In America, the art world, like every other cultural sphere, goes through a series of trends to determine what’s hot and popular for the time being. Currently, Cuban Art of all mediums is seeing a rise in relevance and desire from art patrons everywhere. Experts are comparing it to the rise in popularity of Chinese art, ancient and modern, in the early 2000’s in America. In order to understand and know what types of art are gaining the most traction, one must turn to the extravagant art auction houses throughout the country to determine what’s “trending” in the art world, which can normally be determined based off purchase price vs. auction estimate price.

The news of Cuban Art getting its moment in the spotlight stems from the Cuban painter and sculpture Roberto Fabelo’s recent record breaking work at an auction in which one of his pieces titled Volutas sold for $300,000, which was 50% above its highest auction estimate price, according to Barron’s “Penta” Business Magazine online. From this point forward auction houses throughout the country have been trying to acquire pieces from Cuba’s growing contemporary art scene. The more pieces brought in, the more money is brought in, and prices are only increasing. Penta reported on established artists Fabelo, Carlos Alfonzo, and Manuel Mendive taking over auction catalogs everywhere alongside older Cuban art from the 20th century.

Embed from Getty Images

Art work during the Havana Biennial

Another major influence in the growing Cuban contemporary art scene in America stems from the 13th biennial Havana Art Exhibition that took place earlier this year after being postponed due to Hurricane Irma. The event’s purpose is to shine a light on Cuba’s local contemporary art scene and give opportunities to lesser known Latin American and Caribbean artists. The event blew up on social media with pictures of art installations all throughout famous parts of Havana, including the famous Malecon seawall which was decorated by famous french street artist JR. Through these trending posts even more local up-and-coming artists were given major exposure here in the states.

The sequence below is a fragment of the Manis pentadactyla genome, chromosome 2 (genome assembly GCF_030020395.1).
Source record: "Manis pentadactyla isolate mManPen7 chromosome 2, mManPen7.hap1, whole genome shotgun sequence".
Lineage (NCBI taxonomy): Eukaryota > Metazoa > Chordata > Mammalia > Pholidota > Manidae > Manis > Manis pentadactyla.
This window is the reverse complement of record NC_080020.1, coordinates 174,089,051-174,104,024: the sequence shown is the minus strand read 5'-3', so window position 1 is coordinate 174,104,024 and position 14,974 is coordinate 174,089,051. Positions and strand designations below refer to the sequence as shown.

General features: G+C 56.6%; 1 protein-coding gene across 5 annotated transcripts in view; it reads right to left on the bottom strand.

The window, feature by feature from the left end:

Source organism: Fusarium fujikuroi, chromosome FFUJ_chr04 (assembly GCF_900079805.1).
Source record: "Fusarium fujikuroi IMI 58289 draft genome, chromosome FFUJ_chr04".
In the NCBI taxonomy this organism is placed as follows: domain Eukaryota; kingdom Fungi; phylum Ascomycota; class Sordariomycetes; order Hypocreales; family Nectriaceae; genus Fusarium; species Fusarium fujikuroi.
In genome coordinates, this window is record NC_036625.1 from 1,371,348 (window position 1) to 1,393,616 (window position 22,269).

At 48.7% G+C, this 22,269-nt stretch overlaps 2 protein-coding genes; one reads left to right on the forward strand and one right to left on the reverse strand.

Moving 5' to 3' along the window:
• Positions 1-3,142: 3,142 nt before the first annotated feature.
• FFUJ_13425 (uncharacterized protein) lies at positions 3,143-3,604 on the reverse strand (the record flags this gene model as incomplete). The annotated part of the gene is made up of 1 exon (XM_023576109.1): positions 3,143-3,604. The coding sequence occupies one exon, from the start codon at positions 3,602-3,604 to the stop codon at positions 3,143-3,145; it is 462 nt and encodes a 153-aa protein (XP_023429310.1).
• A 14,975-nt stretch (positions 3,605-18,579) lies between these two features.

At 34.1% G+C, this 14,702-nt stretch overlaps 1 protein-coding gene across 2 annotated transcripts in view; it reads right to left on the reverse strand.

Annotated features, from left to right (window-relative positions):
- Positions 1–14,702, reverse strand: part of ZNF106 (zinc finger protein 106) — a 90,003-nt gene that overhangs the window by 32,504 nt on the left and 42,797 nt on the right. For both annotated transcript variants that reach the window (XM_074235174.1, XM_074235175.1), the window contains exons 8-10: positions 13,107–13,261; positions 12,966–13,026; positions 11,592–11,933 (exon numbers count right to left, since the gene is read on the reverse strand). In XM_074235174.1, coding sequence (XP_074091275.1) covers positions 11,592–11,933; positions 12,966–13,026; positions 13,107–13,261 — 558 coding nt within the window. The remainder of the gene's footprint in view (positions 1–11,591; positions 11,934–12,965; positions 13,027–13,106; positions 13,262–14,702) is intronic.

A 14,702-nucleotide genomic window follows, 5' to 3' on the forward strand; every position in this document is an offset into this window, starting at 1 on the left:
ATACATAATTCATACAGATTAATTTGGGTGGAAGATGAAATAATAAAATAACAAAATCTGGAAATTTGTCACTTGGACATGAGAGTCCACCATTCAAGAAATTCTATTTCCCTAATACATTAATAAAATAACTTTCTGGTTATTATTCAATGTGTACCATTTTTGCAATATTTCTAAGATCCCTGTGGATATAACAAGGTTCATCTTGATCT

However, as the demand for this underground Cuban art increases, the supply is seeming to decrease, and part of the blame is on the Trump Administration’s stance towards Cuba; increasing the tension between importers for the art. It’s becoming increasingly harder for foreign art buyers to actually go to the island and become familiar with the local artists who deserve the opportunity to have their work seen.

Embed from Getty Images

Cuban culture has always been thriving and maintained a high level of creative expression. Sanctions and restrictions brought on by the US government, along with horrid political and economic conditions in Cuba, have prevented our two worlds from mending in the past. Under the Obama administration, tensions were seeming to loosen, and tourism rates from the US to Cuba were beginning to increase again, leading to a greater merger of culture and art. However, today under our current political administration the sanctions of travel and importing art and other goods from Cuba are much stricter, making physical access to the art market very challenging. Due to these tensions, transactions amongst the local artists and Americans are being done outside of the traditional gallery purchase model, which is causing a lot of illegitimate exchange of goods to occur, according to Penta.

Buyers, “particularly those interested in collecting modern Cuban art works, should always confirm the provenance of a work and also make sure that the recognized expert on the artist has confirmed the authenticity,” says Diana Bramham, Specialist, Latin American Art Christie’s New York to Penta.

This restrictive access, however, is only helping the Cuban Art scene in America, as art auctioneers and lovers alike all have adopted a “we want what we can’t have” sort of attitude. Not only has Cuban contemporary art in general risen in popularity here, but additionally the style is so unique to Cuban culture, and unlike a lot of other artists’ work that it becomes even more special. There is still a decent amount of Cuban art hitting America’s many art auctions this year, and established art curators who have previously made strong connections to Cuban artists are able to work with these auction houses to hopefully acquire more of a supply as there’s more of a demand.